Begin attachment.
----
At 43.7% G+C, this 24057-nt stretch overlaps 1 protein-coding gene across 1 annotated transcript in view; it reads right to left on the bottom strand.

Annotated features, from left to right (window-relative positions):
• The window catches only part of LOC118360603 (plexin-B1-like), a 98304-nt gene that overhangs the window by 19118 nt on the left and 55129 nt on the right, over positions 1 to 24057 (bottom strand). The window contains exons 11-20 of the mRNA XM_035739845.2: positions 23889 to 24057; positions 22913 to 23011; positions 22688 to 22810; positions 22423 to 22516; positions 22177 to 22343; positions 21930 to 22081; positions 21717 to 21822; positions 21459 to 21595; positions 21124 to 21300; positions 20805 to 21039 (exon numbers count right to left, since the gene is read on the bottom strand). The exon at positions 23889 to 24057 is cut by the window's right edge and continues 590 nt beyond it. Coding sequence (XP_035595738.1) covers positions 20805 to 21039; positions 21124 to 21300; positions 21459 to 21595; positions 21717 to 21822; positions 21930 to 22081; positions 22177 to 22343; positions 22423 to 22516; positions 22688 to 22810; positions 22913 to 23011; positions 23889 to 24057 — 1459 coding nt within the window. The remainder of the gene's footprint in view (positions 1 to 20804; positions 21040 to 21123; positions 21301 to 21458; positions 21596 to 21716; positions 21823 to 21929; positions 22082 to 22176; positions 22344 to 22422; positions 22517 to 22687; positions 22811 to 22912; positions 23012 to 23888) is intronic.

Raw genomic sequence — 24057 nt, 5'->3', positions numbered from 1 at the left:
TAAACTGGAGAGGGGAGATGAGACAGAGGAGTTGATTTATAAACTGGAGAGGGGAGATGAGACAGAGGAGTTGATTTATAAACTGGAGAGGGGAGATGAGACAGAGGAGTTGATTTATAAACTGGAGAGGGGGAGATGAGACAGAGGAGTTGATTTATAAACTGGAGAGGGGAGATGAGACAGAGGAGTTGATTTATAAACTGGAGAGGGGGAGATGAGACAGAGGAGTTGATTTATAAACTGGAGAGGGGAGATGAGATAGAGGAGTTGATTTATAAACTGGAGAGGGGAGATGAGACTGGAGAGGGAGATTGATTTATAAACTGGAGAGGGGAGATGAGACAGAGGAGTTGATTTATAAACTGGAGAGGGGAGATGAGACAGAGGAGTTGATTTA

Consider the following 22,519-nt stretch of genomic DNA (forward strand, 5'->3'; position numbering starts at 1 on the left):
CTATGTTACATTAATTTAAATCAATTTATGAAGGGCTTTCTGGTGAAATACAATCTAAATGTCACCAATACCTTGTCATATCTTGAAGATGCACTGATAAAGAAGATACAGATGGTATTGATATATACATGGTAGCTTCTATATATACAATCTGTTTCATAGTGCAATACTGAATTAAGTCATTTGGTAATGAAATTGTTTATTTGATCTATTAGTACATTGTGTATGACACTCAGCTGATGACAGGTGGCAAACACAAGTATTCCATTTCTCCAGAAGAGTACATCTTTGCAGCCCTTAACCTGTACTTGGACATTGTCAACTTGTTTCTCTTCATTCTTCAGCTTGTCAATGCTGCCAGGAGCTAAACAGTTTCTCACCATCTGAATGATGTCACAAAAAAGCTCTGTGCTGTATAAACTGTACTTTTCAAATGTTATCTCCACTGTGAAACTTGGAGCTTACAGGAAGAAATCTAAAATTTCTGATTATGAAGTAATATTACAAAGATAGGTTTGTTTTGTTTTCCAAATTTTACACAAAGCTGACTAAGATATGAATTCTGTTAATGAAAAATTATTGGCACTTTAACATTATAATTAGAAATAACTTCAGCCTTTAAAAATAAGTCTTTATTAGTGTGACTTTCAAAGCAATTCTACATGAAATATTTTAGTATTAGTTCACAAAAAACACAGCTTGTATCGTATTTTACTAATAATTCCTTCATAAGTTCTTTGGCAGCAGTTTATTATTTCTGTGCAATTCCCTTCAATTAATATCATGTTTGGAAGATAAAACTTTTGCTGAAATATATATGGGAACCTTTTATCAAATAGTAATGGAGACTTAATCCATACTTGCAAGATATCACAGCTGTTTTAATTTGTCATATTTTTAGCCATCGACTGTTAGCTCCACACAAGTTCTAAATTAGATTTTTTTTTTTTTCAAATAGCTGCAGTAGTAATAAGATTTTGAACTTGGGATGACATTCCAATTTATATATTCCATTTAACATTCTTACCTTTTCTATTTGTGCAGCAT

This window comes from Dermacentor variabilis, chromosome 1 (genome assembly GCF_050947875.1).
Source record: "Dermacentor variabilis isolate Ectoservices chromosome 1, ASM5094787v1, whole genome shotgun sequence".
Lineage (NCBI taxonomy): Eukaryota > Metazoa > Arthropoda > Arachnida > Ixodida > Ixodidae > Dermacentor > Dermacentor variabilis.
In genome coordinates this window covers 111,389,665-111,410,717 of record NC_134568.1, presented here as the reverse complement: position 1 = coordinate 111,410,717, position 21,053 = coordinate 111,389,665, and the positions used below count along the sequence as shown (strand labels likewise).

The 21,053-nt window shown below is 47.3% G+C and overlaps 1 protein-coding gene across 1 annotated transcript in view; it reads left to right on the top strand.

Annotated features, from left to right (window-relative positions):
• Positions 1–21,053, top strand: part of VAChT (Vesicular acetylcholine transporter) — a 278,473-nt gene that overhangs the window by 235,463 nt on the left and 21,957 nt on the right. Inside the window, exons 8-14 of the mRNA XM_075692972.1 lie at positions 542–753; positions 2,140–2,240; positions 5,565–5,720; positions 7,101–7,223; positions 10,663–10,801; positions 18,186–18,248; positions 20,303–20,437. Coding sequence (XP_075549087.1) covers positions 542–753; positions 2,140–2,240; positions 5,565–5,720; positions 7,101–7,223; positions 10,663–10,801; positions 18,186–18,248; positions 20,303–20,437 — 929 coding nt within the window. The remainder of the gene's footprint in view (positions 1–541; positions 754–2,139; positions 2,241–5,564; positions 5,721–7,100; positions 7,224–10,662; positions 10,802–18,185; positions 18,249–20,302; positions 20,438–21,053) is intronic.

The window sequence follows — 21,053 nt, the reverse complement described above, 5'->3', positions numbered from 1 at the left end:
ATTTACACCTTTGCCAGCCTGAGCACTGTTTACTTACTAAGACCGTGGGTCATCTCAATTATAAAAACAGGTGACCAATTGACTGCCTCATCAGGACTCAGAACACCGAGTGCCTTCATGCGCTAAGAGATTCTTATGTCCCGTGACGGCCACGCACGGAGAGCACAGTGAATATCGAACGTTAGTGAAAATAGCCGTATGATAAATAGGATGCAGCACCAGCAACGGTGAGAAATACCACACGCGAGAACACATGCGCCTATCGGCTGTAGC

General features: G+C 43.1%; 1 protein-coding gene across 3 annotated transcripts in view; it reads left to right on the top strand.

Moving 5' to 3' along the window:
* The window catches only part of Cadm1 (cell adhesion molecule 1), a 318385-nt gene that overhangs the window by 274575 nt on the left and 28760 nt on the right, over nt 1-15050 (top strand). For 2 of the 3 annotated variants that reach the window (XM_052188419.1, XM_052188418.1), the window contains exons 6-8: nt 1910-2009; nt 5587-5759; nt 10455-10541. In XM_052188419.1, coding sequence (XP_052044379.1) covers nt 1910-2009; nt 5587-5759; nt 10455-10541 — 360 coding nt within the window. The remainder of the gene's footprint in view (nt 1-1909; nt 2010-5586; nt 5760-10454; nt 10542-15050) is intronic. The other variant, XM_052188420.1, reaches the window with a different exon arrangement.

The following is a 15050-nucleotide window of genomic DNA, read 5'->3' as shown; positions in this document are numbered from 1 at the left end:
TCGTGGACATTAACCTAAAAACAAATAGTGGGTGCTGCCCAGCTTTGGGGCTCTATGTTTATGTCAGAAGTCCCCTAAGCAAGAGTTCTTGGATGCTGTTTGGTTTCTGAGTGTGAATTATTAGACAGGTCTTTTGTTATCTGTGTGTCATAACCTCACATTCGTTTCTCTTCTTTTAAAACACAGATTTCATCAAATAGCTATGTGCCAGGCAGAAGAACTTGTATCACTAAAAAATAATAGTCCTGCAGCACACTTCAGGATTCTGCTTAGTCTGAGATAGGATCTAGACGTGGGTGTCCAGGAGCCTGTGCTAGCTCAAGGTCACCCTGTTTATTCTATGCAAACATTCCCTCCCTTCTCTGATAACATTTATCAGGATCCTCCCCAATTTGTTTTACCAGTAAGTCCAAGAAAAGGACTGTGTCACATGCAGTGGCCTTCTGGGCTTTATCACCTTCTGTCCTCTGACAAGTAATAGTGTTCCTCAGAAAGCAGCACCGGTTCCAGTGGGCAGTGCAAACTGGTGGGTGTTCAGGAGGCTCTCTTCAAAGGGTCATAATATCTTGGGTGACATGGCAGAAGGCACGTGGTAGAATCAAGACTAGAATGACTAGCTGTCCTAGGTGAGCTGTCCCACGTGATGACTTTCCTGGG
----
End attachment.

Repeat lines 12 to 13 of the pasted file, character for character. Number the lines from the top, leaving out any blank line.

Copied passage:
The 21,053-nt window shown below is 47.3% G+C and overlaps 1 protein-coding gene across 1 annotated transcript in view; it reads left to right on the top strand.

Annotated features, from left to right (window-relative positions):